RFID in Healthcare is The Big Easy!

Posted by Ken Lynch on Thu, Mar 14, 2013 @ 02:05 PM

HIMSSThe Intelligent Hospital Pavilion at HIMSS in New Orleans earlier this month made it EASY to see the BIG value of RFID for improving the quality of patient care. Scenarios from the Pharmacy, OR, ICU and ED demonstrated how information is coordinated from diverse patient care environments with Near Field Communications (NFC), RFID, RTLS (real time locating systems), sensors and wireless technologies.

RFID has proven its worth in healthcare and continues to improve procedures and enhance workflows across a variety of areas, including:

Medication Management – ensures the right medication is delivered at the right time in the right dose by the right staff via the right means, as well as optimizes inventory of medication in the pharmacy.

Equipment Tracking – identifies the location and travel patterns of many types of valuable assets in real-time, resulting in reduced product loss, reduced capital equipment purchases & leases, improved maintenance levels, and enhanced patient services.

Patient/Staff Workflow – tracks the travel patterns of staff, patients and personnel in real-time for access control, improved patient & staff workflows, reduced wait times, and integration into anti-abduction, wander prevention, and hand hygiene solutions.

Departmental Loss Prevention – proven to deliver an ROI in a short period of time by saving high value assets from being mistakenly discarded.

Several of our blog posts cover the well-established use cases mentioned above. Check them out here: RFID in healthcare.

More recently, we’ve seen how this intelligent tracking can work regarding medical equipment.  For example, scientists at GE Global Research recently won a $2.5 million contract with the U.S. Department of Veteran Affairs (VA) to develop an RFID system for their hospitals that will automate the transporting, cleaning, and storing of surgical tools.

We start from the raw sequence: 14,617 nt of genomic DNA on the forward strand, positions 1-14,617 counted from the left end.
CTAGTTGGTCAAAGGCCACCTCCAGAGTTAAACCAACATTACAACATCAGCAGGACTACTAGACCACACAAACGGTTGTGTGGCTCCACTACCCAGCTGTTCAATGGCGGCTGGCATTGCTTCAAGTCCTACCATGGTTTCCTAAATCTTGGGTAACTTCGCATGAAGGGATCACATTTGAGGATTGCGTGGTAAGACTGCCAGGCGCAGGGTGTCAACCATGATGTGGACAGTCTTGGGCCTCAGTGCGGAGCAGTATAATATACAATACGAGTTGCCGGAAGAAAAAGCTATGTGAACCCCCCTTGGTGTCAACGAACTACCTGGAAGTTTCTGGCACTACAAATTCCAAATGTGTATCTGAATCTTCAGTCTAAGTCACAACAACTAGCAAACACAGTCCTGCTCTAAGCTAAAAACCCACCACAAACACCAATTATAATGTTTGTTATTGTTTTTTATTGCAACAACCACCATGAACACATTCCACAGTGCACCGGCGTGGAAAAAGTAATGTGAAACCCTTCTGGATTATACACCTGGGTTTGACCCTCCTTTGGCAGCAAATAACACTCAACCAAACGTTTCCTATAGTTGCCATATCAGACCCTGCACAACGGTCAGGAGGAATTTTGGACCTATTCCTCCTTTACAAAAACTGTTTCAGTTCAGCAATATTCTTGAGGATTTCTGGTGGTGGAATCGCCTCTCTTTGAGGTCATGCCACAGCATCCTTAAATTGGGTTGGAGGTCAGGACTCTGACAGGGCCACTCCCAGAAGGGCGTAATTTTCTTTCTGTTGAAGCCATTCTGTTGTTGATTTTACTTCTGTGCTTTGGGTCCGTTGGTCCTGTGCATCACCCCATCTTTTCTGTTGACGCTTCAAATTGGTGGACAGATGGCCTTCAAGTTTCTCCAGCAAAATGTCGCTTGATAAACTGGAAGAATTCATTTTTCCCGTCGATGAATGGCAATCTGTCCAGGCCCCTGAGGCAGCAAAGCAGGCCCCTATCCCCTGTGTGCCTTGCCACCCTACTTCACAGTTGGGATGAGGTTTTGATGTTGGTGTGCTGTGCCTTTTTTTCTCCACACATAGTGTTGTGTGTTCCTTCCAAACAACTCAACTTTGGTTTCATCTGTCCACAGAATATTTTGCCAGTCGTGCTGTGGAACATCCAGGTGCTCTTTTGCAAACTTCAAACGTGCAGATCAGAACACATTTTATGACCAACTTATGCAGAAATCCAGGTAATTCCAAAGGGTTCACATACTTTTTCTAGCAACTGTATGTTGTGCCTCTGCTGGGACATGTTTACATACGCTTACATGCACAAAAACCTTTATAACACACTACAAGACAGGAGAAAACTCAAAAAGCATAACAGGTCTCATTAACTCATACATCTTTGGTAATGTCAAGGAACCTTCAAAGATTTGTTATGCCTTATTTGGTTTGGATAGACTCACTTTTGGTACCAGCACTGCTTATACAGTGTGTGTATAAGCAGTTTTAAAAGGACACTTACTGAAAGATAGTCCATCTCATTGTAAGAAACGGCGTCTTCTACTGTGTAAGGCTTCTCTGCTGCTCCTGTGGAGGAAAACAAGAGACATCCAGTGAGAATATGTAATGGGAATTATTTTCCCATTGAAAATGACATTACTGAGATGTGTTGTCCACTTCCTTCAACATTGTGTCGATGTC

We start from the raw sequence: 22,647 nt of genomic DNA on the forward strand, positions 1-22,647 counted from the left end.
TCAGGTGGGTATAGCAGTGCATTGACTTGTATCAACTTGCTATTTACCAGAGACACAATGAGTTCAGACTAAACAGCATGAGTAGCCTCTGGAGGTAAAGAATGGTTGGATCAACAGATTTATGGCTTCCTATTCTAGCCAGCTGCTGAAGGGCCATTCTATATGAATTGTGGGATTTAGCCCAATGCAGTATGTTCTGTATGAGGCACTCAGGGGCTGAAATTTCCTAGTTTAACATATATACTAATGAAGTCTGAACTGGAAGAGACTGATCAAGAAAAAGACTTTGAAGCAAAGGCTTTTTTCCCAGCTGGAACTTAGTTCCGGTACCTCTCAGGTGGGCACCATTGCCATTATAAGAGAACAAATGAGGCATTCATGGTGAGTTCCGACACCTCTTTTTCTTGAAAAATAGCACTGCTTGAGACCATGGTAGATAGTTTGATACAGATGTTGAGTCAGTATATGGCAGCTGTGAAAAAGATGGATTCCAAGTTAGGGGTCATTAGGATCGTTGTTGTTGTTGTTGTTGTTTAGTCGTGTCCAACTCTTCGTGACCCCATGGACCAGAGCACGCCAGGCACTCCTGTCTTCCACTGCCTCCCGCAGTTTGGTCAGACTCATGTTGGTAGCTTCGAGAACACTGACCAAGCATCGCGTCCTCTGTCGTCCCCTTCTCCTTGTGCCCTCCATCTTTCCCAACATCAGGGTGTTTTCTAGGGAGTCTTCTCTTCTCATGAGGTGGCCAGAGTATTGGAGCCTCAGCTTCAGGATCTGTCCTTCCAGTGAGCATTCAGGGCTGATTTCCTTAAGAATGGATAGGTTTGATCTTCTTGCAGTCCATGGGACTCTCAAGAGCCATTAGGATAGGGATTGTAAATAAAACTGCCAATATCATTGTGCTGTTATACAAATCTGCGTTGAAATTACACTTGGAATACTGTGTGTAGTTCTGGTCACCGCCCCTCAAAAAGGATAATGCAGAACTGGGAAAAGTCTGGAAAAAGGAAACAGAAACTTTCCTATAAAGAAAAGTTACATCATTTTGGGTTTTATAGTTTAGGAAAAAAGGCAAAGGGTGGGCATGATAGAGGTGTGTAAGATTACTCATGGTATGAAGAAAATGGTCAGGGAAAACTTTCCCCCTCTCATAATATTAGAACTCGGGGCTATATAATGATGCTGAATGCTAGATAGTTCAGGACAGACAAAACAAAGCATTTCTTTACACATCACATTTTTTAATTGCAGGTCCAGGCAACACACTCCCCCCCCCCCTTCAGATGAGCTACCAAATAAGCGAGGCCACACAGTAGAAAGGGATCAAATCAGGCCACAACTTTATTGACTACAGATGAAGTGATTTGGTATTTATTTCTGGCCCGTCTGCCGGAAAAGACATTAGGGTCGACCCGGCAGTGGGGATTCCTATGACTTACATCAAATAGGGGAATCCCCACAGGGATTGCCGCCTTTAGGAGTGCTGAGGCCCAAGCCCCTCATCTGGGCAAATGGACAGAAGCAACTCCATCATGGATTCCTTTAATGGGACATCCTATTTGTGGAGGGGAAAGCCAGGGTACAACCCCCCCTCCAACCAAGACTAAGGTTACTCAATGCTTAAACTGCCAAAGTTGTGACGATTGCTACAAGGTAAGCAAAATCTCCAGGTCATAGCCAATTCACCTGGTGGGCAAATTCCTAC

GE’s system, which uses ThingMagic readers for its prototype designs, is the newest in a collection of smart RFID technology we’re seeing emerge in the healthcare space.



By leaving room for error in the management of surgical tools, hospitals can not only open their patients to the risks of infection, but may also slow surgery setup and turnaround times and inaccurately report their inventory. The system GE is looking to implement would use robotics to automate the transportation, cleaning, and sterilization processes but RFID would function as the brains of the operation to ensure the right tools are sterile and in the appropriate operating rooms at the right time. Together, the RFID and robotics elements would automate the collection of dirty tools from an operating room, delivery to a sterile processing center, sorting, cleaning, and sanitation post-surgery. For the next operation, tools would be automatically built into kits, sterilized, and stored until the next doctor needs them delivered to a different operating room.

The Department of Veteran Affairs, known to be early adopters of innovative IT solutions in healthcare, didn’t stop there. They also recently awarded a $543 million contract to HP Enterprise Services to put a Real Time Location System (RTLS) in place for the millions of assets at their 152 VA medical centers. An important part of this system will be the platform provided by Intelligent InSites - a ThingMagic partner - which will be applied to a number of RFID-enabled use cases, including everything from monitoring hand hygiene and tool sterilization to managing emergency department and operating room workflows. The deployment will offer the VA an unprecedented level of visibility and analytical intelligence, not only improving hospital efficiency and compliance, but also strengthening patient care and satisfaction.

Though RFID appears in different capacities throughout hospital systems – be it in dispensing medication, queuing patients, delivering surgical tools, or managing medical records – the goal behind deploying these systems remains the same: improved patient care.


Contributors: Debbie Power, ThingMagic

Tags: RFID, Healthcare, Robotics

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